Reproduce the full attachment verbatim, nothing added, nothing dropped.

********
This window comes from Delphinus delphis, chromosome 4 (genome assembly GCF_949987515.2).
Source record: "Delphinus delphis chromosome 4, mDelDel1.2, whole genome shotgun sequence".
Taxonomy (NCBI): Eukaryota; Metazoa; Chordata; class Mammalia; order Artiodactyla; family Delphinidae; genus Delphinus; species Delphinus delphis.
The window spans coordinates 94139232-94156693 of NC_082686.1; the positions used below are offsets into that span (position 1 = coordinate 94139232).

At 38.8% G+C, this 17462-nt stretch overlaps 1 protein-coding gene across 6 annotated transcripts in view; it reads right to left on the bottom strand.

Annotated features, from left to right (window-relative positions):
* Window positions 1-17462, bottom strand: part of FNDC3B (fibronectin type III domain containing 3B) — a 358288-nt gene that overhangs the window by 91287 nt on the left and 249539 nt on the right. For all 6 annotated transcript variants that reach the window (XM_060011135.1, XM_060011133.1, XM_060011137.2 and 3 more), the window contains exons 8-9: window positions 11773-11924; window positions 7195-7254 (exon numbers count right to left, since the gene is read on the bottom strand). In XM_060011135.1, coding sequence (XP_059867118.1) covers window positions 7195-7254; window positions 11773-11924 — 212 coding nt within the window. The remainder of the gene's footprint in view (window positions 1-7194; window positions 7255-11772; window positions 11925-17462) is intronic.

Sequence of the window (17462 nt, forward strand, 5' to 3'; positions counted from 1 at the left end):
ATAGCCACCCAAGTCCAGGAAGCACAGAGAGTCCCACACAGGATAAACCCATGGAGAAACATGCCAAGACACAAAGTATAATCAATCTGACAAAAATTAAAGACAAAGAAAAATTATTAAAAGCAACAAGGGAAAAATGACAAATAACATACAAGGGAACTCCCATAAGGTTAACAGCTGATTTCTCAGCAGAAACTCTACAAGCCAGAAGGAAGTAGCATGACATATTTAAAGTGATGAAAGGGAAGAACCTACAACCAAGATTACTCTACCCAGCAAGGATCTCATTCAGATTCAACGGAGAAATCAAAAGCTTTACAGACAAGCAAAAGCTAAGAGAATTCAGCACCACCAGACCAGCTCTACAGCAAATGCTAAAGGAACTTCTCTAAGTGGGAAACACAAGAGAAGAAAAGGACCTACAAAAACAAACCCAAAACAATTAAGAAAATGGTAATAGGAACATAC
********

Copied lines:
This window comes from Delphinus delphis, chromosome 4 (genome assembly GCF_949987515.2).
Source record: "Delphinus delphis chromosome 4, mDelDel1.2, whole genome shotgun sequence".
Taxonomy (NCBI): Eukaryota; Metazoa; Chordata; class Mammalia; order Artiodactyla; family Delphinidae; genus Delphinus; species Delphinus delphis.
The window spans coordinates 94139232-94156693 of NC_082686.1; the positions used below are offsets into that span (position 1 = coordinate 94139232).

At 38.8% G+C, this 17462-nt stretch overlaps 1 protein-coding gene across 6 annotated transcripts in view; it reads right to left on the bottom strand.

Annotated features, from left to right (window-relative positions):
* Window positions 1-17462, bottom strand: part of FNDC3B (fibronectin type III domain containing 3B) — a 358288-nt gene that overhangs the window by 91287 nt on the left and 249539 nt on the right. For all 6 annotated transcript variants that reach the window (XM_060011135.1, XM_060011133.1, XM_060011137.2 and 3 more), the window contains exons 8-9: window positions 11773-11924; window positions 7195-7254 (exon numbers count right to left, since the gene is read on the bottom strand). In XM_060011135.1, coding sequence (XP_059867118.1) covers window positions 7195-7254; window positions 11773-11924 — 212 coding nt within the window. The remainder of the gene's footprint in view (window positions 1-7194; window positions 7255-11772; window positions 11925-17462) is intronic.

Sequence of the window (17462 nt, forward strand, 5' to 3'; positions counted from 1 at the left end):
ATAGCCACCCAAGTCCAGGAAGCACAGAGAGTCCCACACAGGATAAACCCATGGAGAAACATGCCAAGACACAAAGTATAATCAATCTGACAAAAATTAAAGACAAAGAAAAATTATTAAAAGCAACAAGGGAAAAATGACAAATAACATACAAGGGAACTCCCATAAGGTTAACAGCTGATTTCTCAGCAGAAACTCTACAAGCCAGAAGGAAGTAGCATGACATATTTAAAGTGATGAAAGGGAAGAACCTACAACCAAGATTACTCTACCCAGCAAGGATCTCATTCAGATTCAACGGAGAAATCAAAAGCTTTACAGACAAGCAAAAGCTAAGAGAATTCAGCACCACCAGACCAGCTCTACAGCAAATGCTAAAGGAACTTCTCTAAGTGGGAAACACAAGAGAAGAAAAGGACCTACAAAAACAAACCCAAAACAATTAAGAAAATGGTAATAGGAACATAC